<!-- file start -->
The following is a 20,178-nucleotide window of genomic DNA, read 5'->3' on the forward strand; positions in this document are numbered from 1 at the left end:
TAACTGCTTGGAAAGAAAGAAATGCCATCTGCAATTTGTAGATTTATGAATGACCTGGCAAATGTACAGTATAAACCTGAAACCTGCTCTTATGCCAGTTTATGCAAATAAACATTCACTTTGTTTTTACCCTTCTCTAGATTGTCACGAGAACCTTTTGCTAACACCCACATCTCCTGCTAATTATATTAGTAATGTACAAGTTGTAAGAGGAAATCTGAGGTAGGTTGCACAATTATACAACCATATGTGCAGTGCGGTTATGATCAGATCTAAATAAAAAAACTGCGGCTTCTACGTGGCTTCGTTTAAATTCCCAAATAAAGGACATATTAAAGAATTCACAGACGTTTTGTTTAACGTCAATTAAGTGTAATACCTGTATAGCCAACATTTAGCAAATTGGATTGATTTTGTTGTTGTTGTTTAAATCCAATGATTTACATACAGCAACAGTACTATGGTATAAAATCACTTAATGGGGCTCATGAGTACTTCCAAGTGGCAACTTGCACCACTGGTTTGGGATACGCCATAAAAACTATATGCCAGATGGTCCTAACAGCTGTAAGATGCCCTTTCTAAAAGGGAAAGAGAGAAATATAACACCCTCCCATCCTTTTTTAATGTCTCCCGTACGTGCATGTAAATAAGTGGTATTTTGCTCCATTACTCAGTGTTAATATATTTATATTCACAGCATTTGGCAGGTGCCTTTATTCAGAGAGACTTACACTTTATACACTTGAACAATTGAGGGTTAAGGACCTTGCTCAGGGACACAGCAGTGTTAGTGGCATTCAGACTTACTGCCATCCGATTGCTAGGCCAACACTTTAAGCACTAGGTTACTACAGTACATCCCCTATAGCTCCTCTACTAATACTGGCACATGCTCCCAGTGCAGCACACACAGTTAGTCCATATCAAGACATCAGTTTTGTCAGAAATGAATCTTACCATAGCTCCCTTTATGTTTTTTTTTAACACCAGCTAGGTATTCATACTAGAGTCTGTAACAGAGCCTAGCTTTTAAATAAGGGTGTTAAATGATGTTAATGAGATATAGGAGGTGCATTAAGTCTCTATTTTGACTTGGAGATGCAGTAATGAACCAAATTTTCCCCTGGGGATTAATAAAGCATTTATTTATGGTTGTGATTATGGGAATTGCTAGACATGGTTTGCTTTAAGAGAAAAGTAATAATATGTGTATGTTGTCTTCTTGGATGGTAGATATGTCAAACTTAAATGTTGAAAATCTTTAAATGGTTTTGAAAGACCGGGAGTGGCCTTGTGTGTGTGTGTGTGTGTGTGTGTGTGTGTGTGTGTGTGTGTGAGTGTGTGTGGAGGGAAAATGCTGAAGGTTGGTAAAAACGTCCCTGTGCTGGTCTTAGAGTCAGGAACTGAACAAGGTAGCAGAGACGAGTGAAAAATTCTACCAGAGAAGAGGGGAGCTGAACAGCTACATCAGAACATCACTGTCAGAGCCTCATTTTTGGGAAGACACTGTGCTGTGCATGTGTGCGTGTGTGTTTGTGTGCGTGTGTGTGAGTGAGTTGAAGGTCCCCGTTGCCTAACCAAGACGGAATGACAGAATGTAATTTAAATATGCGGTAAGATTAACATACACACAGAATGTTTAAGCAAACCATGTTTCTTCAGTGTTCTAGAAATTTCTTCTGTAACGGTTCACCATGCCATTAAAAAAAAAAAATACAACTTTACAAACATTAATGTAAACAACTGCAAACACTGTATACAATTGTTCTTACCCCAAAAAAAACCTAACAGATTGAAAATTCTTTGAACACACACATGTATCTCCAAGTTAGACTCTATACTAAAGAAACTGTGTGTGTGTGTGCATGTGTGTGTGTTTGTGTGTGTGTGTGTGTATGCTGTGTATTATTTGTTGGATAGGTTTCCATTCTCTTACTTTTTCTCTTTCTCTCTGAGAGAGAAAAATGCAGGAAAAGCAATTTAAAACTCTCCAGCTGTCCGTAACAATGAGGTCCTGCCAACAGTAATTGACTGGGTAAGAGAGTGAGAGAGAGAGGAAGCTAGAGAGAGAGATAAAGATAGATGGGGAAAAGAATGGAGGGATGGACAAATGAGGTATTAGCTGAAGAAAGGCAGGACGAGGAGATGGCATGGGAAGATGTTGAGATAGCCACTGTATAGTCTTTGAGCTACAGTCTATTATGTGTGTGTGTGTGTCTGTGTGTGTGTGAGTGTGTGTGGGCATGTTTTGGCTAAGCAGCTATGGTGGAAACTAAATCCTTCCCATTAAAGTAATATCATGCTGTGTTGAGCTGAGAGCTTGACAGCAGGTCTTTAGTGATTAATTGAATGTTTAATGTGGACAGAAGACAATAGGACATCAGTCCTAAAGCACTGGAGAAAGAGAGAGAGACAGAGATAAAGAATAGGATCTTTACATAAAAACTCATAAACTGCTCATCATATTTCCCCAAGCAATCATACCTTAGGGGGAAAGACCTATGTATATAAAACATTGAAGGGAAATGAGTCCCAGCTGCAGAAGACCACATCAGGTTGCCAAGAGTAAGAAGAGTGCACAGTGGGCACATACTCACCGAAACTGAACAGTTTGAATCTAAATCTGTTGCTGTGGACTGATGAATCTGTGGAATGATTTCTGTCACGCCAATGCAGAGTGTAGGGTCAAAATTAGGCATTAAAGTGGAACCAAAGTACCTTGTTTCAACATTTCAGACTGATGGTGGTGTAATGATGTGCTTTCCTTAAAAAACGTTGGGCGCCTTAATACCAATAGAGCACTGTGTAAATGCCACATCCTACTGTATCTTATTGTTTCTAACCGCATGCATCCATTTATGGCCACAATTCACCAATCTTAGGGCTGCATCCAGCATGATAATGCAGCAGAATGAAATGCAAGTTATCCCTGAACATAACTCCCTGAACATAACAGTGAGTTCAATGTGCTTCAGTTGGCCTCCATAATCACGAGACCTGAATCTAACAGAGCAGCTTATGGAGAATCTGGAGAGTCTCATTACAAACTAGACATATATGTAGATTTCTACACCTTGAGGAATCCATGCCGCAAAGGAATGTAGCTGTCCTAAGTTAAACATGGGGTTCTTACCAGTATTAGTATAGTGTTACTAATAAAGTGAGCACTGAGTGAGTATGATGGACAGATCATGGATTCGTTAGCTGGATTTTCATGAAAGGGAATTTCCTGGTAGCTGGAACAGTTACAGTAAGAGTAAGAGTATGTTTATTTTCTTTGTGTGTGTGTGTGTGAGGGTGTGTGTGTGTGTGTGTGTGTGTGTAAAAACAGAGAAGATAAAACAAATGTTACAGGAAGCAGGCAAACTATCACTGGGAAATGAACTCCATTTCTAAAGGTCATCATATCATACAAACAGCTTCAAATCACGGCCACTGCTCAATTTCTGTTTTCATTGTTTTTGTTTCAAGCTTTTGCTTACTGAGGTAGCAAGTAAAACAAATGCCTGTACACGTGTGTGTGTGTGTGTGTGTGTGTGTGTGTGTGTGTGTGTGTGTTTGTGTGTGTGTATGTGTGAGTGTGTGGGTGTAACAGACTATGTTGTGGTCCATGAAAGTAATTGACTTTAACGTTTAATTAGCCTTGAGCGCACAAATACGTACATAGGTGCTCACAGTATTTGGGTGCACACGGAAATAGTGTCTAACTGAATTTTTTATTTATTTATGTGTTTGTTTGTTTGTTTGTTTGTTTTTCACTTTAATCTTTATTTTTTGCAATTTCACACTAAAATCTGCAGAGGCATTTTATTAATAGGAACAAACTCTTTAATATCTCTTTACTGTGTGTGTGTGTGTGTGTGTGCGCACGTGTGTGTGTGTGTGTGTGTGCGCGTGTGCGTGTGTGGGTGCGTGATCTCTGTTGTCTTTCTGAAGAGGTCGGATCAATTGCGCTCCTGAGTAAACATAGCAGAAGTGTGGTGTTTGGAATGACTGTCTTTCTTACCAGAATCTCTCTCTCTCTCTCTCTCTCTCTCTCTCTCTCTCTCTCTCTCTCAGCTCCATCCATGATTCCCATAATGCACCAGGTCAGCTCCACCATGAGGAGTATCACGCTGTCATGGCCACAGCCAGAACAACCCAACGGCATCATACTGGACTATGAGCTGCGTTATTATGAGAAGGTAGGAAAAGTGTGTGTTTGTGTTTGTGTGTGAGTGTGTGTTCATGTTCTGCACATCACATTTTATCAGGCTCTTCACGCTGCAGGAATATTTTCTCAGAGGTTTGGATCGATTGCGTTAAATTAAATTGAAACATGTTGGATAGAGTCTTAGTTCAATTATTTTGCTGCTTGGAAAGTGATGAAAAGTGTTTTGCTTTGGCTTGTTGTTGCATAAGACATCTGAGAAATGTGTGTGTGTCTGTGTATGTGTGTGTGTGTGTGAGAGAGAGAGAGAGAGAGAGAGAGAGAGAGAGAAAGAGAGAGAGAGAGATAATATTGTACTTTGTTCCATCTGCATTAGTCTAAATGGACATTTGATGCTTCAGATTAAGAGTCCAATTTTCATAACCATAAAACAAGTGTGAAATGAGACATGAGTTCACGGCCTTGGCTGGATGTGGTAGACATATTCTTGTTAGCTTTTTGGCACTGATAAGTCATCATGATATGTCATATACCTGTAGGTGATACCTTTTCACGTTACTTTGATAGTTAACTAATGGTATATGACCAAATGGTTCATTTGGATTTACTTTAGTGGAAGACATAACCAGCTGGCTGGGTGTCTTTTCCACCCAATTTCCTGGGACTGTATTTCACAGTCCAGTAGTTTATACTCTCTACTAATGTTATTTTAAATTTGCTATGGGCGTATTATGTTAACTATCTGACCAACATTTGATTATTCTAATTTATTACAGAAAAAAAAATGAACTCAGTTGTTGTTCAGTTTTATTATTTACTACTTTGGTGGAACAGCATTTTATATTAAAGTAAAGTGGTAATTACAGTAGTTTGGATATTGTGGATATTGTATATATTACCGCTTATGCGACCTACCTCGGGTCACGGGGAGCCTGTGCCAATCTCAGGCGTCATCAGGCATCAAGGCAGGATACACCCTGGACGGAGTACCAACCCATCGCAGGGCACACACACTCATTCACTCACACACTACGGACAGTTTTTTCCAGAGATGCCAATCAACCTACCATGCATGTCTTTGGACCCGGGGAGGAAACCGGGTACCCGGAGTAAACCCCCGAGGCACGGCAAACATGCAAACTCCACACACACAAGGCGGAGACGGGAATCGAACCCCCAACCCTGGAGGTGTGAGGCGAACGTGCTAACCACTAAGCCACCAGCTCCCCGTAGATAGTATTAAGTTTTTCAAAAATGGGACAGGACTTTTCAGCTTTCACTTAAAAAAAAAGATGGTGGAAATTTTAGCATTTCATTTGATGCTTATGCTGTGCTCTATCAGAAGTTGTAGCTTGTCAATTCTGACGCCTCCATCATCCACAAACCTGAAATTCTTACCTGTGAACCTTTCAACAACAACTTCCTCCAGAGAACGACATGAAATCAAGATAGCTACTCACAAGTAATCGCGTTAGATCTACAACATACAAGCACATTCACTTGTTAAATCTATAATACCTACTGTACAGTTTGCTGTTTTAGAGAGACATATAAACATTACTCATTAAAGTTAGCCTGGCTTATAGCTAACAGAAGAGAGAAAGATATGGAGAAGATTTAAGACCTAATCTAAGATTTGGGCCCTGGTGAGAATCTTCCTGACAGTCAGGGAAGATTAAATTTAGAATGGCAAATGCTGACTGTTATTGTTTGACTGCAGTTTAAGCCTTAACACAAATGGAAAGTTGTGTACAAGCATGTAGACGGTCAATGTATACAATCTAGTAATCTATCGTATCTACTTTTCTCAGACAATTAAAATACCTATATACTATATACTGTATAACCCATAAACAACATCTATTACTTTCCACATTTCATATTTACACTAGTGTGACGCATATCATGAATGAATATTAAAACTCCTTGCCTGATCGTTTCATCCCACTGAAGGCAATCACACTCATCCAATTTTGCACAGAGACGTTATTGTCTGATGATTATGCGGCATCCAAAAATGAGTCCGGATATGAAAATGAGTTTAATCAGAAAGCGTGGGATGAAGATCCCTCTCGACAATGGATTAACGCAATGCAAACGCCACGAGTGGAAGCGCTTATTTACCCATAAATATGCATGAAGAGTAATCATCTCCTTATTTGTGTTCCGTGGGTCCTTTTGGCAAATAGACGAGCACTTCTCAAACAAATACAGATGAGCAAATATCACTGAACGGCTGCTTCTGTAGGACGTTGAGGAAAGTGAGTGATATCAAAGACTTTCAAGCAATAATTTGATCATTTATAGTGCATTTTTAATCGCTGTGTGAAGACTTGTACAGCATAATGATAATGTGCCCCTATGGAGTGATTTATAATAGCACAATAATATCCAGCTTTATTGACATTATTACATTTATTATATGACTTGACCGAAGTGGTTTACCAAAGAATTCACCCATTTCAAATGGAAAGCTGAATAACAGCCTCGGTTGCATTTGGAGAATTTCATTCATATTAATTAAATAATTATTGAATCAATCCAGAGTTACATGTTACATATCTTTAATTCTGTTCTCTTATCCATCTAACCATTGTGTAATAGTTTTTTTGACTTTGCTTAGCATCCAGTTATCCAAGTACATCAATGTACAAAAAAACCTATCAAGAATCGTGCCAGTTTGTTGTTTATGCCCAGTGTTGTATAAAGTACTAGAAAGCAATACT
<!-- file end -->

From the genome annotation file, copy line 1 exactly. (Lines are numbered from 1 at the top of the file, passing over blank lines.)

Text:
The following is a 20,178-nucleotide window of genomic DNA, read 5'->3' on the forward strand; positions in this document are numbered from 1 at the left end: